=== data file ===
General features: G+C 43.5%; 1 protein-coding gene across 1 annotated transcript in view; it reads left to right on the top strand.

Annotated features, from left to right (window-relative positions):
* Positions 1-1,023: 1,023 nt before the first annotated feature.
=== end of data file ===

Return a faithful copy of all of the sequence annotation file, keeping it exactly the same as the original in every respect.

General features: G+C 43.5%; 1 protein-coding gene across 1 annotated transcript in view; it reads left to right on the top strand.

Annotated features, from left to right (window-relative positions):
* Positions 1-1,023: 1,023 nt before the first annotated feature.